If the Robinhood trader has become symbolic of the young retail investors thronging to the stock market during this volatile period, it is because financial media and Wall Street had a window into the activity on the platform, which has over 13 million users. Everyone, from analysts at Goldman Sachs and Barclays, to Bloomberg, CNBC and Investopedia, have to thank a 23-year-old with a deep interest in building, maintaining and sharing data-based tools on his own computer.
In March 2018, Casey Primozic, an undergraduate student at Valparaiso University built Robintrack as a side project while he worked part-time at a cryptocurrency startup. As the name suggests, the website tracks the number of Robinhood users holding different stocks over time. This information can be used to chart the relationship between price and popularity of a particular stock and build lists that rank the largest changes in popularity in a day, a week, or even a month. It’s a simple idea, but no one else thought to do it. Not even the hedge funds who the creator says visit Robintrack now to download its data.
"The data was sort of just hidden on the Robinhood site..."
"I had built other tracking websites for video games and music, and I saw an opportunity to do the same thing for Robinhood traders. The data was sort of just hidden on the Robinhood site, it was kind of nestled in there. I didn’t see anyone doing anything with it, but it seemed like it could have some value," said Primozic, a Seattle resident, whose name you’ll find at the bottom of the Robintrack page in its signature neon pink font. He has been a user on the trading platform for years.
- Retail trading activity has soared during the pandemic
- Robinhood added 3 million users in the first 4 months of 2020
- Robintrack was built as a side project by a college student in March 2018
- It is used as a data source by financial institutions, media, the general public
- The website now sees 165,000 individual users visit a week
"Robinhood publishes that popularity number publicly. You don’t have to have a Robinhood account to access it or anything like that. They have provided a service to the community, which I really admire. I just collect that data from their API hourly for all the different stocks available on their platform," he explained.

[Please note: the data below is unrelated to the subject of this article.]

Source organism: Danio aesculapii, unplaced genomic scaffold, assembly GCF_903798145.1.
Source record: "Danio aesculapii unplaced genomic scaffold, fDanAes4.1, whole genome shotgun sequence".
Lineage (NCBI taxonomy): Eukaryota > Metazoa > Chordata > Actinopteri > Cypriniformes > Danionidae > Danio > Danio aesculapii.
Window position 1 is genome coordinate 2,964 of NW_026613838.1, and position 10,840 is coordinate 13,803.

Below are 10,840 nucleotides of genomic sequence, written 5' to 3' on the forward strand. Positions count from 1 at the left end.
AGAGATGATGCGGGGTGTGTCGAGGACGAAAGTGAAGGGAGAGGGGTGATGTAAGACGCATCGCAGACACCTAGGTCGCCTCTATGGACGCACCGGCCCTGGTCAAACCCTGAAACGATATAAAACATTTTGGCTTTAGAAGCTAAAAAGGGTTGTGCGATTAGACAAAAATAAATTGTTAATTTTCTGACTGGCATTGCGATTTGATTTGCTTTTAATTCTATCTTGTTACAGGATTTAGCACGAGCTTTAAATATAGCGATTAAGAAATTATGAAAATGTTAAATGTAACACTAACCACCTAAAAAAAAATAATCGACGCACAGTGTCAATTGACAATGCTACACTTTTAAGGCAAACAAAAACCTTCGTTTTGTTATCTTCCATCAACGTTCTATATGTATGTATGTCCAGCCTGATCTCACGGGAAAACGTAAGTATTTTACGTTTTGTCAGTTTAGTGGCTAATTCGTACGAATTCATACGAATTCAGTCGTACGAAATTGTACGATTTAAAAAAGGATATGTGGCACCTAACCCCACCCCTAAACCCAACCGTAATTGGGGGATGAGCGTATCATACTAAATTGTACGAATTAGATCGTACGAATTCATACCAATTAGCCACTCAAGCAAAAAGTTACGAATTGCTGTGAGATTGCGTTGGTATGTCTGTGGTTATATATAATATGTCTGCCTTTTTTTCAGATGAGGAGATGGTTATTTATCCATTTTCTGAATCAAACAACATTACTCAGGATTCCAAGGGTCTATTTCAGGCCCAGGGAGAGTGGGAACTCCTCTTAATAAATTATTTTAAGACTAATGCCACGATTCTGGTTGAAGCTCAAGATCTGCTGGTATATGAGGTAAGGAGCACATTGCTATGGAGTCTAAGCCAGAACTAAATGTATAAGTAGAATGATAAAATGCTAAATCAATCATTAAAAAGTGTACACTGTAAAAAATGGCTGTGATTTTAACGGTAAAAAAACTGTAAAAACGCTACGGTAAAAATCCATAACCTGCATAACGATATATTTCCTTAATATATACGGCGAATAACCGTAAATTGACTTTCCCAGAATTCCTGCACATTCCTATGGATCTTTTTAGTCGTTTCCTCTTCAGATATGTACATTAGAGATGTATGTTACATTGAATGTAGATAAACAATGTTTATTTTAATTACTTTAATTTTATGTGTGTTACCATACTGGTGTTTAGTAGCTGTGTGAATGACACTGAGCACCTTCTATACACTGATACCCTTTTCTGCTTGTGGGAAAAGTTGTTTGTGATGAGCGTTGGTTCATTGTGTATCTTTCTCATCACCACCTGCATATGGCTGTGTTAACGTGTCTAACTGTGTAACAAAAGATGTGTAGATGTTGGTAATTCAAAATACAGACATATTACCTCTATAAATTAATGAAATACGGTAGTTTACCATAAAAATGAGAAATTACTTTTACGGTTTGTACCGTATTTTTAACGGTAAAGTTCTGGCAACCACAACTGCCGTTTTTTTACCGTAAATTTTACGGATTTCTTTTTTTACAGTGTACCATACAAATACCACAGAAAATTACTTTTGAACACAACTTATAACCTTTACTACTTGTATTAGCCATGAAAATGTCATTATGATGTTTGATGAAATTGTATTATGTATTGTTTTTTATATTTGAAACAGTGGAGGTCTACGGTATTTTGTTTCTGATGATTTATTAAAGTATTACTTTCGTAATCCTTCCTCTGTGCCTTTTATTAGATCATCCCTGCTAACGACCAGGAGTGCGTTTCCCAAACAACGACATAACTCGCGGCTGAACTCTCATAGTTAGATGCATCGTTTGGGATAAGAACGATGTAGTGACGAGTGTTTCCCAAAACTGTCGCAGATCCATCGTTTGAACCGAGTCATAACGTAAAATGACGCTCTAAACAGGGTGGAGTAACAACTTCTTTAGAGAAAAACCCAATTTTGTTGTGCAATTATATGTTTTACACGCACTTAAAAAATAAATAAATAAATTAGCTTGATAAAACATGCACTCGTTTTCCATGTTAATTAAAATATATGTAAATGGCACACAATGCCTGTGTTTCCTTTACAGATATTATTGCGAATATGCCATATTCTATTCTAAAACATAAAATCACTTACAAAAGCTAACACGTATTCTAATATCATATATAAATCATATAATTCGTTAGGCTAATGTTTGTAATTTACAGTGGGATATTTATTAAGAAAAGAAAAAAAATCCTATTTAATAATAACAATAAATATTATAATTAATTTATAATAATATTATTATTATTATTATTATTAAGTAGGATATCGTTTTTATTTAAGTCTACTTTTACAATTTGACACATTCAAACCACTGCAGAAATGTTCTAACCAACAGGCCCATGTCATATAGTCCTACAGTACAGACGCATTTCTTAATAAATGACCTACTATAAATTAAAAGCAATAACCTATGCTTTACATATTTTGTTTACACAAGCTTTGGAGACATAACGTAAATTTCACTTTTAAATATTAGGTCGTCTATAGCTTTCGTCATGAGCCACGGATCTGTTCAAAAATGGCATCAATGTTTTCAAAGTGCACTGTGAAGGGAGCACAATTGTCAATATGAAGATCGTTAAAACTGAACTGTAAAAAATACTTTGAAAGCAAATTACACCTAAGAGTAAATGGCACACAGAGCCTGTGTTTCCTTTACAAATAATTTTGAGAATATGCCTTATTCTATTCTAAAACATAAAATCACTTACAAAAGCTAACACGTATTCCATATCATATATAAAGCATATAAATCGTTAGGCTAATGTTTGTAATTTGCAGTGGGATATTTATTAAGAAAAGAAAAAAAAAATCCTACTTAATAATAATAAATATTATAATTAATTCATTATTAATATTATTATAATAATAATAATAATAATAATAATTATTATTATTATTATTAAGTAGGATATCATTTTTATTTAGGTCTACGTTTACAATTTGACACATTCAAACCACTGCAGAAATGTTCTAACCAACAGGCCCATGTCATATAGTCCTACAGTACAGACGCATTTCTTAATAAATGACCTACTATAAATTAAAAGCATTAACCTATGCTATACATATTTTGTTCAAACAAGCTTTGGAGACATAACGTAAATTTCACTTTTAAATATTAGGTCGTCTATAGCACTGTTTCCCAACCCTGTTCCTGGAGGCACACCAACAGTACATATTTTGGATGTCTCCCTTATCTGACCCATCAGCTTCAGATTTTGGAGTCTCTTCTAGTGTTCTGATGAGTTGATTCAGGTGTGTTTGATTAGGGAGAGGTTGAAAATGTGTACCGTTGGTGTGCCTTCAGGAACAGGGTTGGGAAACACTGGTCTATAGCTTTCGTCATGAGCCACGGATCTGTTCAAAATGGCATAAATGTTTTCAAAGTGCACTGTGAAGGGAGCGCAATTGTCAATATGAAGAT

There’s nothing stopping financial institutions sending their tech teams after the data from Robinhood today, but Primozic has been collecting it for years and https://cprimozic.net/ has the historical data that paints the complete picture they are after. "As far as I know, I'm the only person who's been collecting this data for any meaningful amount of time," he said.
Programming and Building
Growing up as the son of a former IBM executive and an editor, Primozic was always around computers at an early age and developed a love for programming. He was also inspired by the cryptocurrency community. "There's a lot of innovation going on," he said. "A lot of people building stuff who are regular people who work in tech rather than people who are parts of big institutional firms and whatnot."
Robintrack is one of many projects he has shared online, but none have seen anything close to its success. In the week before I spoke with him, the website saw 165,000 different users visit and close to 300,000 sessions. It experienced a surge in traffic starting in April as interest in retail investors grew and more people began citing Robintrack. The Twitter page, which automatically shares changes in stock popularity on Robinhood in the day, now has over 31,000 followers.